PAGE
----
If you want to experience the element, get out of the vehicle.” Those words were racing through my head on my first skydive. I was about to strap myself to a stranger and slide from the safety of a plane some two miles above ground.I arrived at the D.C. Skydiving Center (which is not actually in DC but on the rural outskirts), surprised to see laughing faces and high-fives and twirling parachutes floating softly to the ground. I looked over at my boyfriend, who would also be jumping, and we silently nodded: this is it.My first stop was the bathroom trailer parked on the side of a barn. My biggest fear was not jetting toward the ground at 120 miles per hour, but expelling some form of bodily excrement in the process. I had watched countless YouTube videos during the past few months; I knew what could happen.When I came out of the shoulder-width stall, a girl in skinny jeans, a tank top, and knee-high, lace-up boots was waiting.“Are you jumping?” I asked her.“Yeaaahh!” she said, squealing excitedly.I looked in the mirror, letting my eyes drift to my matching gray shirt, shorts, and sneakers— quite a fashionable choice for a “last outfit.”After signing in and signing away my life, a man from the Ukraine gave me and the other 19 jumpers a quick rundown of the process. I mimicked his positions, but my mind was elsewhere. I scanned the circle of jumpers, sizing myself up against them; my odds of survival looked decent at best.The first group of instructors and their clients left shortly after the safety talk. I sat with my mother and boyfriend in the flimsy plastic chairs by the runway, our necks craned toward the sky, squinting to see any sign of a jumper. In the distance, first one, then two, then six tiny white specks appeared amid the airy clouds. We watched their shapes curve left and right, growing larger as they glided back to Earth. Their landings were as peaceful as the flights had seemed, and I could feel the anxiety melt away from my pounding heart.As the second group went up, I received my harness and a rough cinching down from one of the employees. The full-body contraption was so snug I could hardly stand up straight.“My last meal was IHOP,” said one of the guys who would be on the final flight of the day.I considered the leftover Chinese food I’d crammed down a few hours ago, praying it didn’t make another appearance. The sounds of cheering from the runway announced the safe arrival of the second group. I gulped hard. This was really it.My instructor-guide-savior, Chris Whittey, slapped me on the back with a cheerful grin.“Let me pack up this chute and we’ll get to it!” he said. My group was already loading onto the plane. I could see the back of my boyfriend’s head as he disappeared into the cockpit. A knot that felt strangely like a wadded up ball of rice and General Tso’s tofu made its way to my chest.“Guess where you get to sit?” Chris said.“In your lap?” I responded, nervously laughing.“Right by the door! You’re jumping first.”Joy, I thought. We hopped on board. I looked back to give my boyfriend one last half-hysterical, half-excited smile. The roar of the plane’s engine drowned out any last-minute doubting. The trees shrank away, miniaturizing with each foot we gained in elevation.I stared ahead at the wall in front of me. Alongside the mandatory safety reminders taped to the aluminum siding was a sticker that said NO FARTING.“You don’t want to know what happens when someone farts in a closed cockpit,” Chris said. He glanced at his watch. 8,000 feet. Almost there.I started getting anxious. I must have asked Chris at least 10 times if I could put my goggles on.“Not yet,” he kept telling me. “We’ll do it 30 seconds before we jump.”When he finally nudged me to put those ridiculous triangular prisms on, I began to lose any sense of who or what or where I was. Chris double-checked all of our attachment points and locking mechanisms.“Ready?” he said.Do I have a choice? I thought.Chris slid open the airplane door and scooted us to the edge. I looked down at my feet as they dangled above the clouds.“Lean back,” he reminded me and I dipped my head back, eyes wide.Holy crap, I thought as we fell from the plane.I’m not sure why they call it jumping or even skydiving for that matter. It was more like a belly flop, like a beached whale sliding into thin air. When we rolled over I could see just how quickly we were falling; the plane had diminished to a mere dot in the sky. My mouth was open wide as I laughed and woo-hooed, all of which was silent in the roaring wind. Within seconds, I experienced the worst case of cottonmouth you could ever imagine, but I didn’t care. I was flying.With no reference point above or below, it felt like it was only the two of us in that endless expanse of white. It didn’t take long to shed any inhibitions and feel at one with the sky, but I was just as quickly brought back to reality as Chris pulled the chute and my legs swung out in front of me.“THAWAZAWTHUM,” I sputtered.Translation. That. Was. Awesome.Check out the video here!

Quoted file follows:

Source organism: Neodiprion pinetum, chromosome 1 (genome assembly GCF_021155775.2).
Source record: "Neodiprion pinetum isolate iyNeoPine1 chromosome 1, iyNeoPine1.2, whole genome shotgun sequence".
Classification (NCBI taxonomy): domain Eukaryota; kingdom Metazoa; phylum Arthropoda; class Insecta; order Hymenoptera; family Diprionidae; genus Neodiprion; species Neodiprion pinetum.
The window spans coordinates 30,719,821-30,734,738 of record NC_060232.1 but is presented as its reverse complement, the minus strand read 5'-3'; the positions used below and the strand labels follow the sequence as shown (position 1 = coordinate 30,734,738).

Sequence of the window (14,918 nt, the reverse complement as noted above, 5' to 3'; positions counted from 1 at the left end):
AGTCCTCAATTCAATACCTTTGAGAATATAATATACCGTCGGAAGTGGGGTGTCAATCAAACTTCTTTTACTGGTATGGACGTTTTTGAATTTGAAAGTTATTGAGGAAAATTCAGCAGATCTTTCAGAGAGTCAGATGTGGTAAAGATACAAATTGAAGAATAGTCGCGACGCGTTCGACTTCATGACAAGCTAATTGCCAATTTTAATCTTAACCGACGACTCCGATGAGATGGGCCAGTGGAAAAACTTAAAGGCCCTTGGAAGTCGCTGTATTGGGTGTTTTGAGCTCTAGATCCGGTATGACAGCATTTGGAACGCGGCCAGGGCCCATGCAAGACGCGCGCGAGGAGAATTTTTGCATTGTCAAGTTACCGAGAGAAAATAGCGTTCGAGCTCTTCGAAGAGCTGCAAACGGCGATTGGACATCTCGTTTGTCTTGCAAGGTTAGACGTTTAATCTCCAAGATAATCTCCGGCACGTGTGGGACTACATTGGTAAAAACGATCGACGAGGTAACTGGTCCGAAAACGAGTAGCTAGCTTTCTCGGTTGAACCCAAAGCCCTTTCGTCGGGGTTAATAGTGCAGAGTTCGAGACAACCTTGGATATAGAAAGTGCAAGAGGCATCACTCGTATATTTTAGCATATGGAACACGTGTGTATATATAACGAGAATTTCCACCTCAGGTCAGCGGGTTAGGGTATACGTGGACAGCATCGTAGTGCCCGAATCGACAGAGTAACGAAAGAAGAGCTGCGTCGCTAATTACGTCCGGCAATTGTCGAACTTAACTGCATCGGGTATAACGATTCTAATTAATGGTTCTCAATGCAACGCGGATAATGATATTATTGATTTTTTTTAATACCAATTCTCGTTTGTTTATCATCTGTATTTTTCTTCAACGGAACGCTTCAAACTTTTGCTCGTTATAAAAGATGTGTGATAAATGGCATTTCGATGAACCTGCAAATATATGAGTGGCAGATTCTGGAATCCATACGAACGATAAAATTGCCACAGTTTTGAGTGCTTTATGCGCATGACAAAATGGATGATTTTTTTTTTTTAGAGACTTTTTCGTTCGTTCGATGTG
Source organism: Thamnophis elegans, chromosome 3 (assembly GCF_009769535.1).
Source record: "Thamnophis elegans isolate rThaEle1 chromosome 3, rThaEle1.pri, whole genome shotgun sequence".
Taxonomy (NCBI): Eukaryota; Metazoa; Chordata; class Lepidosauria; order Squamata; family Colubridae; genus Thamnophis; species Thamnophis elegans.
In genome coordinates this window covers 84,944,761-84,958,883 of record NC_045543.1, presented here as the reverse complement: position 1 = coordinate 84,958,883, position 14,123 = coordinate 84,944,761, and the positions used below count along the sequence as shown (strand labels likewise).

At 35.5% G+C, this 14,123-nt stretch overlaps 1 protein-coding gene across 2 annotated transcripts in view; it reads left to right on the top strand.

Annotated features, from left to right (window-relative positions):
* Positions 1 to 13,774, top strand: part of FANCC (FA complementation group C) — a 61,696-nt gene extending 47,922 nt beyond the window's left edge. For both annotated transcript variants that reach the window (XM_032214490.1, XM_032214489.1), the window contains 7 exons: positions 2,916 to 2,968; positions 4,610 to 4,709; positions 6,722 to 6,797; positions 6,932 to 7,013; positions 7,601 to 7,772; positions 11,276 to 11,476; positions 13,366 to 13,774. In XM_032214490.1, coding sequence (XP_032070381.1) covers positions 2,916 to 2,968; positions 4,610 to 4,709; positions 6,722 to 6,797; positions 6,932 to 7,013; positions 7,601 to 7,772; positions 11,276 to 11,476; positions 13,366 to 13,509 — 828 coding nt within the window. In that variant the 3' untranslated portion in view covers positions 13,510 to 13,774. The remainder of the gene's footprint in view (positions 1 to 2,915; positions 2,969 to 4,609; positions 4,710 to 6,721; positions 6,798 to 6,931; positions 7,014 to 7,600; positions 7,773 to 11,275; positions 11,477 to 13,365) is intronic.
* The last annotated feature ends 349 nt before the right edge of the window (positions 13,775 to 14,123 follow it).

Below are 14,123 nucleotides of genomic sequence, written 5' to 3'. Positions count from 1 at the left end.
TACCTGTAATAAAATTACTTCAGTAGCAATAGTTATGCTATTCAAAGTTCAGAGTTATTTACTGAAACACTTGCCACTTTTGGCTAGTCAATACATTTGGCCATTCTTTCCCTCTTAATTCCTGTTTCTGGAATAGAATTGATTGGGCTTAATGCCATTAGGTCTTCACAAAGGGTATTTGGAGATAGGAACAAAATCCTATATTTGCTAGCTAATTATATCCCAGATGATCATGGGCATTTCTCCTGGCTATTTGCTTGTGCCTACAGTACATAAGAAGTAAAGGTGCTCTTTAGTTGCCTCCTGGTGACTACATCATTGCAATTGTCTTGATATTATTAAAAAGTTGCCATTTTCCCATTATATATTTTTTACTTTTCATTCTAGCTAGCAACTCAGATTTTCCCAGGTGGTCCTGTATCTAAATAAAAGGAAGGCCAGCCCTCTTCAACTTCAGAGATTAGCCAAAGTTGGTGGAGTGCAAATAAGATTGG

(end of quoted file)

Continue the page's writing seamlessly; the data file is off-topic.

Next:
Packing the right gear can make or break your festival experience. Come prepared with these tent city essentials.1. Chaco Men’s Nikolai and Women’s Raja FlipsGet around the festival grounds in the open-air comfort of Chaco’s flips. The Men’s Nikolai has a laid-back leather look up top and a sticky performance-minded sole below that’s made with 25 percent recycled materials. The Women’s Raja is a little sportier, featuring the similar gritty sole with the added durability of double-strapped webbing through the toe. $85 (Nikolai) and $60 (Raja); chacos.com2. Yeti RoadieThis beast of a cooler will keep your favorite libations chilly for days. Yeti’s super-thick insulation and freezer-modeled seal offer bear-proof protection and storage longevity well beyond the average plastic cooler. The Roadie is a compact, portable model, just right for a long weekend in Tent City. $249.99; yeticoolers.com3. Mountain Hardwear Optic 2.5During festivals, you need the right tent to be your setbreak sanctuary. Mountain Hardwear’s new Optic 2.5 features a high, airy design that offers a little extra breathing room. The easy-pitch two-pole tent also features full-size doors that zip away to give you big open views of the surrounding landscape. $240; mountainhardwear.com4. Smith Mastermind ChromaPop PolarizedSlipping on this incarnation of Smith’s Mastermind shades offers a vivid awakening for your eyes. It sounds like hyperbole, but the company’s relatively new ChromaPop technology delivers some serious advances in visual clarity. The lenses filter light in specific areas to optimize color, resulting in an unprecedented level of vibrance. You don’t need to understand the science; just enjoy the view. $208.95; smithoptics.com5. Sierra Designs Backcountry Bed 600 3-SeasonAfter long days of revelry, you need a comfortable night’s sleep. Snuggle into Sierra Designs’ new Backcountry Bed, which features wide shoulder design and an oversized integrated comforter that won’t hinder your natural sleeping position. The bag is stuffed with innovative DriDown filling—fluffy 600-fill goose down treated with a hydrophobic polymer to keep moisture to a minimum when the festival skies open. $399.95; sierradesigns.com6. Patagonia A/C ShirtPatagonia’s loosely woven organic cotton allows maximum airflow—a must when you’re wandering through a festival during the stifling Southern humidity. The performance-minded wicking fabric also dries fast, so you can quickly regain confidence when your pores start leaking. $79; patagonia.com 7. Patagonia Arbor Pack 26LThis old-school summit pack has been updated with modern details, so you can organize the small essentials you need to bring from stage to stage. Behind the generous main compartment a laptop sleeve doubles as a hydration reservoir, while the small zippered stash pocket is perfect for a phone, wallet, and sunscreen. $99; patagonia.com8. Selk’ BagYes, this is a sleeping bag with arms and legs. Yet it’s surprisingly functional and a fun way to stay warm. Wear your sleeping bag around the festival bonfire. And thanks to the reinforced nylon soles at the bottom of the bag, you can wander around the campgrounds like a sleepwalking mummy. No need to bring extra layers when you have the Selk’ Bag packed. $159; selkbagusa.com